President Nixon across Soviet President Mikhail Gorbachev in March 1991. (Richard Nixon Foundation)
In an earlier article, we discussed former President Nixon’s advice to President George H.W. Bush about how to conduct war and diplomacy in the run up to the Gulf War. Bush largely followed his predecessors’ advice, and expelled Iraqi forces from Kuwait expeditiously.
“I sense, incidentally, that not just the Soviet military but the political leaders were shocked by our brilliant and quick military victory in the Gulf,” Nixon wrote to Bush in an April 1991 memo.
That month, Nixon had just returned from a 10 day fact finding trip to Russia where he met with leaders and discussed the current state and future of the country’s politics and economics. Among the notables he met with included Mikhail Gorbachev, president of the Soviet Union and general secretary of the communist party, and Boris Yeltsin, president of the Russia Federation.
In the twelve page memo, Nixon compared and contrasted the two, and made policy recommendations on how the U.S. should influence Russia moving forward.
Nixon called the current state of Russia rich in goods, but poor in spirit. Its people hadn’t seen much hope, as their horrifying past has been exposed by Glasnost, Gorbachev’s policy of political openness.
Nixon disagreed with the assessment of Kremlin watchers that the party secretary was cool under pressure, and a critical factor in influencing major events. He saw Gorbachev as “dead tired emotionally, mentally, and possibly physically” and unduly influenced by reactionaries who wanted to undo his earlier reforms.
“We liked the old Gorbachev,” Nixon opined, “but we have to face up to the fact we are now dealing with a new Gorbachev.”
Furthermore, Nixon believed that Gorbachev had a bad supporting staff of second raters, and yes men.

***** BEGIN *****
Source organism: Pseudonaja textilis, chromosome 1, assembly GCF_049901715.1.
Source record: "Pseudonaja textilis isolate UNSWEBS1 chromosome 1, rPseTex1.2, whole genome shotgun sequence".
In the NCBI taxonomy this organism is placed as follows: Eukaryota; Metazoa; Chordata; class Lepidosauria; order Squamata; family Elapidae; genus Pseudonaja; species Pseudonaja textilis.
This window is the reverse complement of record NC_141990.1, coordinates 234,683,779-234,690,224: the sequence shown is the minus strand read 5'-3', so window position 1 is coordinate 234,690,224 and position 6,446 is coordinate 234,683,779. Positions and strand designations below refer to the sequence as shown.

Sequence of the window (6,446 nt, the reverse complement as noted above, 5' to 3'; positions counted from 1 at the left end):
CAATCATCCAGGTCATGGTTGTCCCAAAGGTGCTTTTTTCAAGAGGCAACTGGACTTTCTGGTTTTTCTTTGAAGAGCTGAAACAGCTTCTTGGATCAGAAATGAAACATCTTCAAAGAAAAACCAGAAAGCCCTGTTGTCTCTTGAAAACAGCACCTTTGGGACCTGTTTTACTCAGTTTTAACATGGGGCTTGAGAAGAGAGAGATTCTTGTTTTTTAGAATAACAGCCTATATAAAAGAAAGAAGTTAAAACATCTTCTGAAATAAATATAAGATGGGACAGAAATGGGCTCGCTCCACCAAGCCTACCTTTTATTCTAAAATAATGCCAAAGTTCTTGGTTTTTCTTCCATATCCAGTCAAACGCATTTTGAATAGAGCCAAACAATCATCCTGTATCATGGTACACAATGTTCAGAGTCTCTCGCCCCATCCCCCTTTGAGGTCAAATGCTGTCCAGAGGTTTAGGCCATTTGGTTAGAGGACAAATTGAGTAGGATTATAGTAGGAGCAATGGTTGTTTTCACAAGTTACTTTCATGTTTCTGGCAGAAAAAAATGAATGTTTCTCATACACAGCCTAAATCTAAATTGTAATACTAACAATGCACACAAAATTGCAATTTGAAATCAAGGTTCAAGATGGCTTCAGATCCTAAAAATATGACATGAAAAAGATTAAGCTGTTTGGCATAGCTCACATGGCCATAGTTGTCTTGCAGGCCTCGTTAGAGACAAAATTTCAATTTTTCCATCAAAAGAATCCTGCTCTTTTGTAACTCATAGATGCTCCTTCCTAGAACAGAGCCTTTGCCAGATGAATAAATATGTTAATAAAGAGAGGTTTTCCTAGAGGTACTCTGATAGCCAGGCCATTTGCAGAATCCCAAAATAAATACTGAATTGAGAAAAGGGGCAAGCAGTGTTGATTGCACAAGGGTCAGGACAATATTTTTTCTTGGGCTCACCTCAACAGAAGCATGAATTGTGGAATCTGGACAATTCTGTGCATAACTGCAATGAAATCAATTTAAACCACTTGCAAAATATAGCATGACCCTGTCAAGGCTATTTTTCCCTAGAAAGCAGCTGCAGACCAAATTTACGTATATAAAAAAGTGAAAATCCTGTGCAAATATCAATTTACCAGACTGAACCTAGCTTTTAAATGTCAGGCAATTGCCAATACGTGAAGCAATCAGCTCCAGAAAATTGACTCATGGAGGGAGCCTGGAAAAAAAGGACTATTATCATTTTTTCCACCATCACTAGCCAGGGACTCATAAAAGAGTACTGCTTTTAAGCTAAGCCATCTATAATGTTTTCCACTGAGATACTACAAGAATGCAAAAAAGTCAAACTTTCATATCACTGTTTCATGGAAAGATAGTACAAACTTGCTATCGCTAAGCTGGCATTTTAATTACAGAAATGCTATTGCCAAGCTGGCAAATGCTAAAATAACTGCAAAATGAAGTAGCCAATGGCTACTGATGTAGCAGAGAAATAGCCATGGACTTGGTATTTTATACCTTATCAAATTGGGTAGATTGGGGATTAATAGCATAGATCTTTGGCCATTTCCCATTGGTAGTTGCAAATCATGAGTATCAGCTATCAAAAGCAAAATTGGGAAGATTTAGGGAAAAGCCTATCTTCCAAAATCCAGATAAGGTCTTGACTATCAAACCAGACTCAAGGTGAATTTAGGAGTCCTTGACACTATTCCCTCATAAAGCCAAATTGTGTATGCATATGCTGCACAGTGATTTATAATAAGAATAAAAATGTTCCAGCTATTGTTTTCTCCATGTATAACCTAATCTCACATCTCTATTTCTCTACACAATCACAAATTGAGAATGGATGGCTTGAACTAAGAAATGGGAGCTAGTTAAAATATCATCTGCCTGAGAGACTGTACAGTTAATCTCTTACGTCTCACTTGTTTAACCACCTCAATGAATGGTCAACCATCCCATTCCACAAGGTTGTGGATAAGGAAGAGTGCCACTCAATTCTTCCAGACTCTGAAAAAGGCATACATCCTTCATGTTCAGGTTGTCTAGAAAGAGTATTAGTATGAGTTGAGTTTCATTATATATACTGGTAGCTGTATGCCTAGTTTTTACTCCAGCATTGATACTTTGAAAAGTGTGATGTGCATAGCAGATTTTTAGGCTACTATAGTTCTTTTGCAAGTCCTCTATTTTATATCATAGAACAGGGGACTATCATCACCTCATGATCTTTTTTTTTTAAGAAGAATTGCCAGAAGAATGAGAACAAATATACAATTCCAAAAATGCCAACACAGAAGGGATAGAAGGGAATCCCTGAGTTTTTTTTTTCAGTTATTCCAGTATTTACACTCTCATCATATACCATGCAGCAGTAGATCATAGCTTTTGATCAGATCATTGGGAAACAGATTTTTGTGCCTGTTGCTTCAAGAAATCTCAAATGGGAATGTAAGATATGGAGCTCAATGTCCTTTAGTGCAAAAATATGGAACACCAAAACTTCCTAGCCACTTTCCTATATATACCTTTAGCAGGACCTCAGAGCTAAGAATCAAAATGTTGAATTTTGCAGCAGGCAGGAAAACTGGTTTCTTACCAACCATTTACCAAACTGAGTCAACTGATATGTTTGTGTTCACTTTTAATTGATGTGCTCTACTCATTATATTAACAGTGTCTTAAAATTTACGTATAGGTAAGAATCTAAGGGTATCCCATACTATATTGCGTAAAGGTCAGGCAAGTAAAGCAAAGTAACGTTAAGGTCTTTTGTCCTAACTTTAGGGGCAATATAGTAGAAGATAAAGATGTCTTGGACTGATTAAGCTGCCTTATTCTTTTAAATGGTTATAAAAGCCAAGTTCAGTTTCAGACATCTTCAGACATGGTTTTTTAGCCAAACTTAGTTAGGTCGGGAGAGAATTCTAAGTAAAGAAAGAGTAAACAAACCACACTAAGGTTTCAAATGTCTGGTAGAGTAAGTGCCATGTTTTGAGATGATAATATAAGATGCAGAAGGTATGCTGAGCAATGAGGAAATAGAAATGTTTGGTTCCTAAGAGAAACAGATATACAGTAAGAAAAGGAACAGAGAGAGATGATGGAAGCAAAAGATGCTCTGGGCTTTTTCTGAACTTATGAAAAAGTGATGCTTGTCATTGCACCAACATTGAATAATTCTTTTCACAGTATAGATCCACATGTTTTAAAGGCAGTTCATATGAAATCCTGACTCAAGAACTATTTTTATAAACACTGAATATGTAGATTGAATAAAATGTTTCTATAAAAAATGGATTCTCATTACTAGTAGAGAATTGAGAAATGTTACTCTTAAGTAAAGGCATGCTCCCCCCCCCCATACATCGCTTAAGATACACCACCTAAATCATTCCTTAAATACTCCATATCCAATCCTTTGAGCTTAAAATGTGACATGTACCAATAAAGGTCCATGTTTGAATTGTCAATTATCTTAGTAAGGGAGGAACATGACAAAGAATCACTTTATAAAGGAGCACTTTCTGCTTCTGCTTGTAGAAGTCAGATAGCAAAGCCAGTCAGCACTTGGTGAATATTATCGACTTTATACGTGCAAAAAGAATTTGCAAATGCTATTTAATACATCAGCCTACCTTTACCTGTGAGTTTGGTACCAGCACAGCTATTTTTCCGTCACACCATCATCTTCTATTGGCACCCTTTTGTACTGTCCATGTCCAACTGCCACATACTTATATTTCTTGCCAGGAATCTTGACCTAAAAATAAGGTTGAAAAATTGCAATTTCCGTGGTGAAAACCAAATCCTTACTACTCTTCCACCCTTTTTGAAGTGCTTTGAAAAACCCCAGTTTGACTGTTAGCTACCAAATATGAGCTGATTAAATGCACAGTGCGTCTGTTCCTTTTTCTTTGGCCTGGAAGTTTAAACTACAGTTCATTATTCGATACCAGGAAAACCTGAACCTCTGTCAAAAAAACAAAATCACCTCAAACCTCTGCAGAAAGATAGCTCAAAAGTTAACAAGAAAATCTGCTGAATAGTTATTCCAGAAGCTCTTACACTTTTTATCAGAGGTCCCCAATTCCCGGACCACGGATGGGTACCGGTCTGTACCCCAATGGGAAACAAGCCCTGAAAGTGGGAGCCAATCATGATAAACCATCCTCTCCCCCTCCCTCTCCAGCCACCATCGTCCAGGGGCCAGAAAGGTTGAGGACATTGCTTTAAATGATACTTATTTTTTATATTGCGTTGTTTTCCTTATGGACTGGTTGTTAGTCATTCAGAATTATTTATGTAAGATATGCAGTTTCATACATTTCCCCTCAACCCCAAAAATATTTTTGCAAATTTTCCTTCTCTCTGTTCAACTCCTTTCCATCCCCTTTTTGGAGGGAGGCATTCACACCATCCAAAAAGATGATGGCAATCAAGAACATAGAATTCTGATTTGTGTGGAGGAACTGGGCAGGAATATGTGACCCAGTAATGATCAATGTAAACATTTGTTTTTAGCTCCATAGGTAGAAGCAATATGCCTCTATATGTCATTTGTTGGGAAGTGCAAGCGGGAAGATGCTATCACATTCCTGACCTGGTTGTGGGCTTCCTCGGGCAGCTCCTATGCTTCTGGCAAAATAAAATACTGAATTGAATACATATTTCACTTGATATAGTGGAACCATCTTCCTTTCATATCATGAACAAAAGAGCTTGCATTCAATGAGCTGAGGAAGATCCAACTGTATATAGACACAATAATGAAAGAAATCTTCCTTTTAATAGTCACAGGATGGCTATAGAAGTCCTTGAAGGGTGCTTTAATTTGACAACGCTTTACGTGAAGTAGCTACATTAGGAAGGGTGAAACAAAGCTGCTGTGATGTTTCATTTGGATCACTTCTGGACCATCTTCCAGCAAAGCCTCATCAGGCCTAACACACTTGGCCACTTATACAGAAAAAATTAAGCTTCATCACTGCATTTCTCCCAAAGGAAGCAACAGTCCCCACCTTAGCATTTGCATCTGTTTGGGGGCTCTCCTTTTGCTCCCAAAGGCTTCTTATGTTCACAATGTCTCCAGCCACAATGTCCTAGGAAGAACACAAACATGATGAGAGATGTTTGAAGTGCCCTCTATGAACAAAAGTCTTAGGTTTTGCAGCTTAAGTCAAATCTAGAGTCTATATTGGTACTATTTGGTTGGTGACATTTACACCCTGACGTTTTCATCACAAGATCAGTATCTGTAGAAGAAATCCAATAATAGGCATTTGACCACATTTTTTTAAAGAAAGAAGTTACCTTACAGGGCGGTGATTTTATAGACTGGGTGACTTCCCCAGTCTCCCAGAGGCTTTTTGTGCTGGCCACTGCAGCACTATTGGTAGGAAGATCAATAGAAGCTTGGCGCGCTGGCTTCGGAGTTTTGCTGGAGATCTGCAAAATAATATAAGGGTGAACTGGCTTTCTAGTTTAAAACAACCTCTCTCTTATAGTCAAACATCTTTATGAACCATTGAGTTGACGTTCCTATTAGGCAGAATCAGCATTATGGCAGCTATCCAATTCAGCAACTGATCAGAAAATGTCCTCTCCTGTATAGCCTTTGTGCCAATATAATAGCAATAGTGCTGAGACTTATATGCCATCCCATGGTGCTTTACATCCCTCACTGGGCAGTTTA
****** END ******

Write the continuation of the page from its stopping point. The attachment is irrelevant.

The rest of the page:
Conversely, he thought Boris Yeltsin was a pleasant surprise, and a very charismatic and powerful leader.
Whereas Gorbachev was “Wall Street ” and could dazzle intellectuals, Yeltsin was “main street” and could move the masses.
However, Nixon believed that Soviet experts missed the point by focusing too much on style. Yeltsin was now the cutting edge reformer:
Yeltsin has totally repudiated the communist party; Gorbachev has not.
Yeltsin is for immediate independence for the Baltics and for Georgia; Gorbachev is not.
Yeltsin is for immediately cutting off all economic and military aide to Cuba, Afghanistan, and Angola; Gorbachev is not.
Yeltsin is totally committed to gaining power by winning a free election; Gorbachev will not take this chance.
Nixon then advised on the direction of U.S. foreign policy.
Nixon’s view was that U.S. policy makers were disproportionately focused on arms control and not on encouraging reform within the federated republics. And while he believed in the devolution of power, he wanted to be sure that the rapidly declining relevance of the Soviet Empire wasn’t actually a dangerous degeneration toward isolation and instability as it would only encourage reactionaries — equipped with nuclear weapons — to pursue “a more belligerent foreign policy.”
Ultimately, Nixon believed that reformers needed to be strengthened to offset reactionary forces, and look for alternatives beyond Gorbachev.
Much of what Nixon laid out came to fruition.
In June 1991, Yeltsin was elected president of the Russia Federation. Two months later, reactionary forces attempted a coup against Gorbachev, which was dramatically and successfully thwarted by Yeltsin. By the end of the year, Gorbachev dissolved the Soviet Union.
Nixon concluded on a positive note, recalling his exchange with Soviet Premier Nikita Krushchev in 1959 during the infamous “Kitchen Debate.” Krushchev poked his finger into then Vice President Nixon’s chest telling him that his grandchildren would live under communism. Nixon responded, “Your grandchildren will live under freedom.”
“I believe that there is now a very good chance that Krushchev’s grandchildren will live in freedom,” Nixon wrote to Bush. “But this will happen only if the United States under your leadership plays the leading role.”
Read the whole memorandum below:
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